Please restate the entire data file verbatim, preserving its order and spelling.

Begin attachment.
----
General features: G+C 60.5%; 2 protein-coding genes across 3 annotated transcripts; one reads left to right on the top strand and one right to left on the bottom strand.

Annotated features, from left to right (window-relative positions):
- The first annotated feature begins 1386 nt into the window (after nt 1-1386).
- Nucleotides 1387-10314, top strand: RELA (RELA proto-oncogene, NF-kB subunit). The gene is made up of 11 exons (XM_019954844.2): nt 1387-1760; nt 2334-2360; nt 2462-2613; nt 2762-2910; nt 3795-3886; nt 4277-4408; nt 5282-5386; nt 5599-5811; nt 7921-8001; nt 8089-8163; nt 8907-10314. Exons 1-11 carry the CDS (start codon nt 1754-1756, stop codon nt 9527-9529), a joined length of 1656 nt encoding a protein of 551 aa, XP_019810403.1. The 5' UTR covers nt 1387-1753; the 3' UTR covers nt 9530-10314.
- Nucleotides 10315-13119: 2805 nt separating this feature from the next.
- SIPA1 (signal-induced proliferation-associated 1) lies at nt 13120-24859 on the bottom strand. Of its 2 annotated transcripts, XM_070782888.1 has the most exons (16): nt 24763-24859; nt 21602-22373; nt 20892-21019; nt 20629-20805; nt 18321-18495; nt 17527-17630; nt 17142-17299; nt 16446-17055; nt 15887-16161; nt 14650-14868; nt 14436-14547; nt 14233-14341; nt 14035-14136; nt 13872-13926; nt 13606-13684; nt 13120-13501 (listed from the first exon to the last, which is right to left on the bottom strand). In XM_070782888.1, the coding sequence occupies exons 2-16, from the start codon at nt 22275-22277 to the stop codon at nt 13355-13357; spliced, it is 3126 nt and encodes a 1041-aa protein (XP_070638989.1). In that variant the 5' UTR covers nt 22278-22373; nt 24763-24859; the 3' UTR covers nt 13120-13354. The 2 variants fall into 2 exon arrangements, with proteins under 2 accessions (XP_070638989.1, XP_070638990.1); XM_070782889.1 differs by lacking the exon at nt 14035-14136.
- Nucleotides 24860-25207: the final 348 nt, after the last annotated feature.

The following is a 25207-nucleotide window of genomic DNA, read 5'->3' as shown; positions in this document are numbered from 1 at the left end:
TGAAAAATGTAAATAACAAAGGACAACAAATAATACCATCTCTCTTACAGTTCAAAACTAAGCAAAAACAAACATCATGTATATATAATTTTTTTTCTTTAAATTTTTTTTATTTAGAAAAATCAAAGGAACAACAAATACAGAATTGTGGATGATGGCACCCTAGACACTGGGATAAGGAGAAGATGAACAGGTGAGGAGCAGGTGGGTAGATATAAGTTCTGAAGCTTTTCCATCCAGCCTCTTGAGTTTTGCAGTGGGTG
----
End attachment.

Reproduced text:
General features: G+C 60.5%; 2 protein-coding genes across 3 annotated transcripts; one reads left to right on the top strand and one right to left on the bottom strand.

Annotated features, from left to right (window-relative positions):
- The first annotated feature begins 1386 nt into the window (after nt 1-1386).
- Nucleotides 1387-10314, top strand: RELA (RELA proto-oncogene, NF-kB subunit). The gene is made up of 11 exons (XM_019954844.2): nt 1387-1760; nt 2334-2360; nt 2462-2613; nt 2762-2910; nt 3795-3886; nt 4277-4408; nt 5282-5386; nt 5599-5811; nt 7921-8001; nt 8089-8163; nt 8907-10314. Exons 1-11 carry the CDS (start codon nt 1754-1756, stop codon nt 9527-9529), a joined length of 1656 nt encoding a protein of 551 aa, XP_019810403.1. The 5' UTR covers nt 1387-1753; the 3' UTR covers nt 9530-10314.
- Nucleotides 10315-13119: 2805 nt separating this feature from the next.
- SIPA1 (signal-induced proliferation-associated 1) lies at nt 13120-24859 on the bottom strand. Of its 2 annotated transcripts, XM_070782888.1 has the most exons (16): nt 24763-24859; nt 21602-22373; nt 20892-21019; nt 20629-20805; nt 18321-18495; nt 17527-17630; nt 17142-17299; nt 16446-17055; nt 15887-16161; nt 14650-14868; nt 14436-14547; nt 14233-14341; nt 14035-14136; nt 13872-13926; nt 13606-13684; nt 13120-13501 (listed from the first exon to the last, which is right to left on the bottom strand). In XM_070782888.1, the coding sequence occupies exons 2-16, from the start codon at nt 22275-22277 to the stop codon at nt 13355-13357; spliced, it is 3126 nt and encodes a 1041-aa protein (XP_070638989.1). In that variant the 5' UTR covers nt 22278-22373; nt 24763-24859; the 3' UTR covers nt 13120-13354. The 2 variants fall into 2 exon arrangements, with proteins under 2 accessions (XP_070638989.1, XP_070638990.1); XM_070782889.1 differs by lacking the exon at nt 14035-14136.
- Nucleotides 24860-25207: the final 348 nt, after the last annotated feature.

The following is a 25207-nucleotide window of genomic DNA, read 5'->3' as shown; positions in this document are numbered from 1 at the left end:
TGAAAAATGTAAATAACAAAGGACAACAAATAATACCATCTCTCTTACAGTTCAAAACTAAGCAAAAACAAACATCATGTATATATAATTTTTTTTCTTTAAATTTTTTTTATTTAGAAAAATCAAAGGAACAACAAATACAGAATTGTGGATGATGGCACCCTAGACACTGGGATAAGGAGAAGATGAACAGGTGAGGAGCAGGTGGGTAGATATAAGTTCTGAAGCTTTTCCATCCAGCCTCTTGAGTTTTGCAGTGGGTG